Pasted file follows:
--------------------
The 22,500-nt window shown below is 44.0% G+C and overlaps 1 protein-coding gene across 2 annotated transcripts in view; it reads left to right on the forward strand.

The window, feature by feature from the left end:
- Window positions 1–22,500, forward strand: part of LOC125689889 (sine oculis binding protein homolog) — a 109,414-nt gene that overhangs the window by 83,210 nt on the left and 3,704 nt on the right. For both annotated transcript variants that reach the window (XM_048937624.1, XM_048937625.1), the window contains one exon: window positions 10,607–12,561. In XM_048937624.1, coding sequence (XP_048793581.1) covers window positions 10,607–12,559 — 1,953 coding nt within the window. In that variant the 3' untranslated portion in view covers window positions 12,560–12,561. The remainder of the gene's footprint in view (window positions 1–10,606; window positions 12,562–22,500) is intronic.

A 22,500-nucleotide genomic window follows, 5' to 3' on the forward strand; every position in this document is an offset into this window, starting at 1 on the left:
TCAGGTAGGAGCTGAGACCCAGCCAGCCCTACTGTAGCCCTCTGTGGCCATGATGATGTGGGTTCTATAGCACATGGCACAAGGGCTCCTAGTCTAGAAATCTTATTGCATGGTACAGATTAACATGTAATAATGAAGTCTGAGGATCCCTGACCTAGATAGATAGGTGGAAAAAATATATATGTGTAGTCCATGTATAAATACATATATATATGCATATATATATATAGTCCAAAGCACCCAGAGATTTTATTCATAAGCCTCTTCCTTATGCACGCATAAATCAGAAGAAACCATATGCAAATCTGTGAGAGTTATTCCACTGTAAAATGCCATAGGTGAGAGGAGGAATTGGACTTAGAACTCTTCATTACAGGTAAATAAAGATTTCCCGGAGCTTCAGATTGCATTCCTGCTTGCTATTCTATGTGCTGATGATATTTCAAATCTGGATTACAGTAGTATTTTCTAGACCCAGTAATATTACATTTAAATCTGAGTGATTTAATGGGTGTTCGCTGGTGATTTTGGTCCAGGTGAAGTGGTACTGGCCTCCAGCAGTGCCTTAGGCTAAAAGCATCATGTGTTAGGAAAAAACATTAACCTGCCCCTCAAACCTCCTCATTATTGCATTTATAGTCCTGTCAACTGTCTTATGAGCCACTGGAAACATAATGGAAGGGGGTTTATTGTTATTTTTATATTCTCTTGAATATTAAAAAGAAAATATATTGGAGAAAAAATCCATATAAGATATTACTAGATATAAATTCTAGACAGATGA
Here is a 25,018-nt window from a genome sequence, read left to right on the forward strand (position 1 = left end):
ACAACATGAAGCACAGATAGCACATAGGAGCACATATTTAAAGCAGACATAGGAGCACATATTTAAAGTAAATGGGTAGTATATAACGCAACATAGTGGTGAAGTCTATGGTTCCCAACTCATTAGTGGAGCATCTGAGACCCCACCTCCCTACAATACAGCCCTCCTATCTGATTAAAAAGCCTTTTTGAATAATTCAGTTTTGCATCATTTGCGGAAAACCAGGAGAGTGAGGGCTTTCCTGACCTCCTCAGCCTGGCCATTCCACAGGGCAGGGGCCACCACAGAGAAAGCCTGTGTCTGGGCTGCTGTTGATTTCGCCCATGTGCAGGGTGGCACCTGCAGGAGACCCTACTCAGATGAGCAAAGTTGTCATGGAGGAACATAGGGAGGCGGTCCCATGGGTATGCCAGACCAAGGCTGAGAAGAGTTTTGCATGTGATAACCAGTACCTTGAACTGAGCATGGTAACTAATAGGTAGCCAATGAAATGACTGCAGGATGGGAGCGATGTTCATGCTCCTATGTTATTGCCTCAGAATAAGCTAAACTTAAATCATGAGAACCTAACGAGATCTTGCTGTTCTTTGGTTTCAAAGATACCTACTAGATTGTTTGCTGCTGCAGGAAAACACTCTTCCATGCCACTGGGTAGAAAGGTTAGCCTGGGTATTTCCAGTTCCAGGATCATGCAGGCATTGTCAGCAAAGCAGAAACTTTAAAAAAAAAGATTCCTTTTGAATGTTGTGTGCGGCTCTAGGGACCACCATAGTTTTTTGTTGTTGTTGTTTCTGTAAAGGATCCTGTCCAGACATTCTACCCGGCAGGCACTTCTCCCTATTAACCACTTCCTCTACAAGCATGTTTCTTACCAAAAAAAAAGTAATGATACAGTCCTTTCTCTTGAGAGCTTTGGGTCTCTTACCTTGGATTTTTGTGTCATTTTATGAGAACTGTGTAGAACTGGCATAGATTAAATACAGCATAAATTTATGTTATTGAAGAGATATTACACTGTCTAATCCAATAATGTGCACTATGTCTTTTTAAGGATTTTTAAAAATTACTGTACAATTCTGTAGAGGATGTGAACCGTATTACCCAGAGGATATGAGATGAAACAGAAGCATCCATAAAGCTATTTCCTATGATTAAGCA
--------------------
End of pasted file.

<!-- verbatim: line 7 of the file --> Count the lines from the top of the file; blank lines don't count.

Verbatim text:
ACAACATGAAGCACAGATAGCACATAGGAGCACATATTTAAAGCAGACATAGGAGCACATATTTAAAGTAAATGGGTAGTATATAACGCAACATAGTGGTGAAGTCTATGGTTCCCAACTCATTAGTGGAGCATCTGAGACCCCACCTCCCTACAATACAGCCCTCCTATCTGATTAAAAAGCCTTTTTGAATAATTCAGTTTTGCATCATTTGCGGAAAACCAGGAGAGTGAGGGCTTTCCTGACCTCCTCAGCCTGGCCATTCCACAGGGCAGGGGCCACCACAGAGAAAGCCTGTGTCTGGGCTGCTGTTGATTTCGCCCATGTGCAGGGTGGCACCTGCAGGAGACCCTACTCAGATGAGCAAAGTTGTCATGGAGGAACATAGGGAGGCGGTCCCATGGGTATGCCAGACCAAGGCTGAGAAGAGTTTTGCATGTGATAACCAGTACCTTGAACTGAGCATGGTAACTAATAGGTAGCCAATGAAATGACTGCAGGATGGGAGCGATGTTCATGCTCCTATGTTATTGCCTCAGAATAAGCTAAACTTAAATCATGAGAACCTAACGAGATCTTGCTGTTCTTTGGTTTCAAAGATACCTACTAGATTGTTTGCTGCTGCAGGAAAACACTCTTCCATGCCACTGGGTAGAAAGGTTAGCCTGGGTATTTCCAGTTCCAGGATCATGCAGGCATTGTCAGCAAAGCAGAAACTTTAAAAAAAAAGATTCCTTTTGAATGTTGTGTGCGGCTCTAGGGACCACCATAGTTTTTTGTTGTTGTTGTTTCTGTAAAGGATCCTGTCCAGACATTCTACCCGGCAGGCACTTCTCCCTATTAACCACTTCCTCTACAAGCATGTTTCTTACCAAAAAAAAAGTAATGATACAGTCCTTTCTCTTGAGAGCTTTGGGTCTCTTACCTTGGATTTTTGTGTCATTTTATGAGAACTGTGTAGAACTGGCATAGATTAAATACAGCATAAATTTATGTTATTGAAGAGATATTACACTGTCTAATCCAATAATGTGCACTATGTCTTTTTAAGGATTTTTAAAAATTACTGTACAATTCTGTAGAGGATGTGAACCGTATTACCCAGAGGATATGAGATGAAACAGAAGCATCCATAAAGCTATTTCCTATGATTAAGCA